If you have any older family members or if you’re a senior citizen yourself (over the age of 64), you may wonder about future living arrangements. Many senior citizens between the ages of 65 and 75 are still living in their homes— but is this the best living arrangement? Age alone doesn’t determine the best living arrangement for senior citizens. Here are the three most common living arrangement options for seniors, and a look at what qualifies you (or your aging loved one) for each option.
#1: Aging in Place
By far, aging in place is the living arrangement option that gives senior citizens the best quality of life. This option allows seniors to remain living in their own homes where everything is familiar and they have their set routine. However, successfully aging place means that the senior is both safe and comfortable, meaning some adjustments to the home may have to be made. These mainly include bathroom renovations, since most senior falls occur in the home— in the bathroom.
However, certain criteria must be met for a senior to successfully age in place. First and foremost, they must be able to perform activities of daily living (ADLs), such as:
- Bathing/personal hygiene
If a senior can’t perform any of these, then aging in place may not be the best option. However, if they have trouble with only one of these, a home health aide may be an option.
#2: Living With Family
Another option for senior living is to move in with family members. This is slightly less independent than living alone (depending on the family), but it gives the families of the seniors peace of mind because they don’t have to worry about their loved ones living alone. This may be a good option if the senior lives too far away for the family to check in on them regularly, and/or if a senior has trouble with some ADLs.
This option allows family members to ensure their loved ones are eating healthy and taking their medication, but it can also place stress on the caregiver. Moving an aging loved one in with you works best when you have enough room and your home, you’re able to renovate your home to make it safer, and when you have a support system to help you care for your aging loved one to prevent burnout.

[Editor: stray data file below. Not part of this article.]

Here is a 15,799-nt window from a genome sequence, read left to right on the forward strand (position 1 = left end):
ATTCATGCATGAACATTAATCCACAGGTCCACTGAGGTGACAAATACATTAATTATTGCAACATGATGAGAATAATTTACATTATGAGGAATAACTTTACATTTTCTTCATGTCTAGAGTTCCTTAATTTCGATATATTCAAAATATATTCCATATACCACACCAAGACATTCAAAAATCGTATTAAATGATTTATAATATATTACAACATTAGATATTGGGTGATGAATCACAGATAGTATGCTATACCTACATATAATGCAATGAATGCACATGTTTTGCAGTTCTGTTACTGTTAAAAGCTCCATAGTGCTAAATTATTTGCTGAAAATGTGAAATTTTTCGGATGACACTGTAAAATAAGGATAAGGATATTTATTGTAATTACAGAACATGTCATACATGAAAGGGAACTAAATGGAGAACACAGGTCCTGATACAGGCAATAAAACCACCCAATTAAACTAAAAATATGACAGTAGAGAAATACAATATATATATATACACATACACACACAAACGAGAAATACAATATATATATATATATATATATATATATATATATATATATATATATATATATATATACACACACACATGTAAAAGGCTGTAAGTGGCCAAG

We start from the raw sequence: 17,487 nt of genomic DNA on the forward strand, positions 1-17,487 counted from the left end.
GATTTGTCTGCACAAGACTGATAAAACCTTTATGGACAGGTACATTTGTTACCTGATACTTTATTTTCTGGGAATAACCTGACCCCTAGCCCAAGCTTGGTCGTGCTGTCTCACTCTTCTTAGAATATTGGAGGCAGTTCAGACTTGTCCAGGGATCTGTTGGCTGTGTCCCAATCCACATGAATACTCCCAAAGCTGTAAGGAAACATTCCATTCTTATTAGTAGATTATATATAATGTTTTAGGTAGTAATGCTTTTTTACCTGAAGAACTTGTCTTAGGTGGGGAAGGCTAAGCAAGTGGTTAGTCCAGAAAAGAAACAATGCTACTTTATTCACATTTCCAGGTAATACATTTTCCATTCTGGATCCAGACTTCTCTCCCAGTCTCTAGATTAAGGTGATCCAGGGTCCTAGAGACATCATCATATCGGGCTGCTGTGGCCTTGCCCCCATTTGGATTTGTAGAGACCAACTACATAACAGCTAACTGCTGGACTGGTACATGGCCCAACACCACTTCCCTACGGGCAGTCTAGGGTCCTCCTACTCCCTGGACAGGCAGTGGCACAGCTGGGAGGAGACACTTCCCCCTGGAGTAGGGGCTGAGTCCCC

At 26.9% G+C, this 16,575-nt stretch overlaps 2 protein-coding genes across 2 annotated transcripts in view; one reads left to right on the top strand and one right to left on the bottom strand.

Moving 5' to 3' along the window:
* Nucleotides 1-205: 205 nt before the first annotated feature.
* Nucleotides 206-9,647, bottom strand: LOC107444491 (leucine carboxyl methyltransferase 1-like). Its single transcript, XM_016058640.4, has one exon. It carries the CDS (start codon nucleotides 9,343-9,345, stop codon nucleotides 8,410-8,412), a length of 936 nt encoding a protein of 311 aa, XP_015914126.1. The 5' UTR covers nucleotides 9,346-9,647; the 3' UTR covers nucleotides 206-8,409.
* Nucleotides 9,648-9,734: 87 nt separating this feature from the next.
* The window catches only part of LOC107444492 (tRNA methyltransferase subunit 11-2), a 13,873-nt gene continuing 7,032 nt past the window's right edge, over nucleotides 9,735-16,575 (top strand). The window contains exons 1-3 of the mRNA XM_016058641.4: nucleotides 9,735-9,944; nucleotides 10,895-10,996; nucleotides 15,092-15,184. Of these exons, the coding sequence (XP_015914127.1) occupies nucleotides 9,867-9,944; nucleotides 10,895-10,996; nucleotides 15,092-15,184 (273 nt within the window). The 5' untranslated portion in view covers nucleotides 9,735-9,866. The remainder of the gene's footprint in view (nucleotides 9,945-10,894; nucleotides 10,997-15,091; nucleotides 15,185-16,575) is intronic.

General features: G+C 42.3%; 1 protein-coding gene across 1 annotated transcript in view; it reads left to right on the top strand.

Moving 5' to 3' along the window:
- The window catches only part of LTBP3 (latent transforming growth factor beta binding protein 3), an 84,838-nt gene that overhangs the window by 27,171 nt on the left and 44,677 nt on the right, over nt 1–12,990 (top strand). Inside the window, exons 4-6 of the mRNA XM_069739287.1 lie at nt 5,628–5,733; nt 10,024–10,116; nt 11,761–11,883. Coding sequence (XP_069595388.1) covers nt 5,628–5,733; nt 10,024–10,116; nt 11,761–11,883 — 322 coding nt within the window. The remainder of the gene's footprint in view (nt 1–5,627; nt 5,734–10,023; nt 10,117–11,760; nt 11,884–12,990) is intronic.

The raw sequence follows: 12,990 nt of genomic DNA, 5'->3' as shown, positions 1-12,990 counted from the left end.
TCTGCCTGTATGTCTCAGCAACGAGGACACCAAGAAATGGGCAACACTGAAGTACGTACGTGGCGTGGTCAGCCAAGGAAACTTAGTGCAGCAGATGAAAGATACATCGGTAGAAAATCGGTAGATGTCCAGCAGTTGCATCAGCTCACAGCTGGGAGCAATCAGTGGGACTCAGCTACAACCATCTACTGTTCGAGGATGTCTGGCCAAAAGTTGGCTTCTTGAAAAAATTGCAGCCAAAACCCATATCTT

#3: Assisted Living Options
Active Adult Communities
Active adult communities are actual community environments specifically for senior citizens. These communities can be made up of apartments, condos, townhouses, mobile homes, or actual houses. Residents of these communities are fully independent, so it’s very similar to aging in place. The only difference is that the community is made up of seniors so your aging loved one is surrounded by their peers.
Retirement homes are a little less independent than active adult communities, but they are still a home-like environment and a senior citizen-only community. Residents are still able to take care of themselves, but meals, housekeeping, and transportation services may be available. Similar to moving in with family, this option still allows for independence, but there’s also assistance if/when needed.
Assisted Living Communities/Nursing Homes
Assured living communities are similar to retirement communities, except that the residents in these communities need much more care and assistance. They may have trouble with several or all ADLs, and some may even be in the early stages of dementia. This is the best option for seniors who are still active but still require some assistance to keep them safe.
Nursing homes are assured living facilities that offer round-the-clock care for patients in the later stages of dementia, or with other serious health issues. Nursing homes offer the most skilled care, but oftentimes, patients are abused and neglected. Unfortunately, these homes are the best options for seniors who require this specialized care, so you must choose a high-quality nursing home if this is the best option for them.
Whether you’re a senior citizen looking at your options for living arrangements, or you’re looking for options for your aging loved one(s), it’s important to look at all of the options available to you to make the best decision. Overall, seniors with severe medical issues that require constant and specialized care are better off in high-quality nursing homes. If this isn’t the case for you or your aging loved one(s), then consider one of the other options listed above.
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